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In hiring I have never stressed tools over writing skills . . . however,
I DO stress initiative. A few years ago I was teaching a class of
technical writers and they started complaining to me that all the
entry level jobs required FrameMaker. I said, "So? There's a computer
lab with FrameMaker loaded just down the hall. You can work there
anytime no class is scheduled. Go learn it."
If an applicant doesn't have experience with FrameMaker, I usually want
to be assured that he or she has experience with several other programs.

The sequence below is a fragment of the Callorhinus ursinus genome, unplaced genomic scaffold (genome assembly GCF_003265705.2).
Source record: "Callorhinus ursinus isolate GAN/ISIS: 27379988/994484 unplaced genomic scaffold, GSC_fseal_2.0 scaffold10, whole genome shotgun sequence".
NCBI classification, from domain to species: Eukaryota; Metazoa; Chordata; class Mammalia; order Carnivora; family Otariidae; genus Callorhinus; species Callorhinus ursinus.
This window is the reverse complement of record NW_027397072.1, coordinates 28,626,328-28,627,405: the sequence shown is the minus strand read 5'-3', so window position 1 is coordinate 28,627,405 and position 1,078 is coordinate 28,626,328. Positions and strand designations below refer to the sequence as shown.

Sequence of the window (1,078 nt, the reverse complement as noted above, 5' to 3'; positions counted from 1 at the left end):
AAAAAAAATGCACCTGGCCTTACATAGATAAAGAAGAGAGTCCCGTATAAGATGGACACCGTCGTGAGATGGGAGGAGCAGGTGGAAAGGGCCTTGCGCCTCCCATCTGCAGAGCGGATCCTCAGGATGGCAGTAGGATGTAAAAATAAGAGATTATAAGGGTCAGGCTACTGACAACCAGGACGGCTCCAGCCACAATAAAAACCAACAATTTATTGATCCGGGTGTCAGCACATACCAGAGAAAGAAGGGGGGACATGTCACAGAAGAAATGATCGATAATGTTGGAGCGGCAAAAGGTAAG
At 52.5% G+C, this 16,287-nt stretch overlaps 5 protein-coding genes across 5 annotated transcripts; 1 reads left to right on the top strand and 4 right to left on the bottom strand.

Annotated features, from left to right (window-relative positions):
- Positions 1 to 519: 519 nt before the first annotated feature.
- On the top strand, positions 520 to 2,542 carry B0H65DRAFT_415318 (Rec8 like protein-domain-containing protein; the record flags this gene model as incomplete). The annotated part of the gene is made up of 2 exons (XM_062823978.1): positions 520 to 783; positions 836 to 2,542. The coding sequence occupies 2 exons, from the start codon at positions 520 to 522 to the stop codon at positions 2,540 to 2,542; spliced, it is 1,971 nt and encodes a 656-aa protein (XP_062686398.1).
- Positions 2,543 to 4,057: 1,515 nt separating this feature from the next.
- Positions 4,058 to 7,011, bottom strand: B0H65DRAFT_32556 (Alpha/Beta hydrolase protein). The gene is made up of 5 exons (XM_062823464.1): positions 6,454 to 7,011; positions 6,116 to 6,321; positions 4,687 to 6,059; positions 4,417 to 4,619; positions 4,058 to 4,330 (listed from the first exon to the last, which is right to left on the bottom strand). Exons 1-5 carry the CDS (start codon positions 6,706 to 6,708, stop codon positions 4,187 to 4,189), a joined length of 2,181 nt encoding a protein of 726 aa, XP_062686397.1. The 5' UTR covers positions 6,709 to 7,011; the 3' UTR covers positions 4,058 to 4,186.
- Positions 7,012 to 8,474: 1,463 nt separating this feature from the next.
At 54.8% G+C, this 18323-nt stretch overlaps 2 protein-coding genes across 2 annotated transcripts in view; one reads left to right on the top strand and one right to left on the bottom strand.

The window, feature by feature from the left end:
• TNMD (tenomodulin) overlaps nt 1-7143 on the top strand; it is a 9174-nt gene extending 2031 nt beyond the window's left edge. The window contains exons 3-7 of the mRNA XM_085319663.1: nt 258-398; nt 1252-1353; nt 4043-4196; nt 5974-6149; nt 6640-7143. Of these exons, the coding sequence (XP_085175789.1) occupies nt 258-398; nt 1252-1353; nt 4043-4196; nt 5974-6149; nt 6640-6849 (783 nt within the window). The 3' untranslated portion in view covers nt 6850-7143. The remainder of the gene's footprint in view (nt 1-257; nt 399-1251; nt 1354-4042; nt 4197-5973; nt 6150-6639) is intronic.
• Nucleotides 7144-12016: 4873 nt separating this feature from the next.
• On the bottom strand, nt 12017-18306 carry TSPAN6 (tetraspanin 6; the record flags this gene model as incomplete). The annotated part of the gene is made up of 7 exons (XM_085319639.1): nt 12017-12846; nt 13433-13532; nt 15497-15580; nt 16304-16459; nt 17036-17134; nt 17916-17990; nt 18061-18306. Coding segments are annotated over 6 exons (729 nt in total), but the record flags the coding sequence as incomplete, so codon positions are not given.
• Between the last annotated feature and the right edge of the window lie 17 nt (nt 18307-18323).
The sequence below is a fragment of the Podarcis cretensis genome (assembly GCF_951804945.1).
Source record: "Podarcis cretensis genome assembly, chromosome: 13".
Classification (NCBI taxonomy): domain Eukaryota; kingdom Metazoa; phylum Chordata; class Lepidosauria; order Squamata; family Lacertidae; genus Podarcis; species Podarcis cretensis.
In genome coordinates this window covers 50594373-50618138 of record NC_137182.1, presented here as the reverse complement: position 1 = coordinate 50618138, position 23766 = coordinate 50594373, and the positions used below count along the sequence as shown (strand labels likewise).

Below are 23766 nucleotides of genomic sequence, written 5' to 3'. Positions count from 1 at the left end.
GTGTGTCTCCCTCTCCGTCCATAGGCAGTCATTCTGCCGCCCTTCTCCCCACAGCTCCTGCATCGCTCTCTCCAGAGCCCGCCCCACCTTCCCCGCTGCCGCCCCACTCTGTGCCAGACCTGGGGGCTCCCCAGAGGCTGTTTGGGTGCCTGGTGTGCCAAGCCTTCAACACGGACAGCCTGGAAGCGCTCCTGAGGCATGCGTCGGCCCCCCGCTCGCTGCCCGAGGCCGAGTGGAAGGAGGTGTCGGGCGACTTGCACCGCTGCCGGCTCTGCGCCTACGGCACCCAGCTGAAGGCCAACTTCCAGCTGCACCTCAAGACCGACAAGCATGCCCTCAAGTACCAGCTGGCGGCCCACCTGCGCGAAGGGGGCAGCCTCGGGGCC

That way, I am reasonably assured that the learning curve won't be
too steep. The one mistake I made in the last few years was to hire a
person with limited experience with any program, and he was not able
to learn FrameMaker (or, indeed, anything he needed to know for the
job) very quickly.
My point is that I would be reluctant to take a chance on you unless I
could see indications that you making an effort to upgrade your skills in
some way. If I see that initiative going on to redress those lacks, then
that's another thing.
> I'm sure the employers on this list are just chomping at the bit.
> Here are some "problem areas":
> - My resume is terrible. It's old, has nothing but coursework and
> unrelated experience on it.
> - I don't really know the tools. FrameMaker? Ack. Word? Haven't
> messed with a Microsoft product in a while...
> - The skills I have, I can't easily define.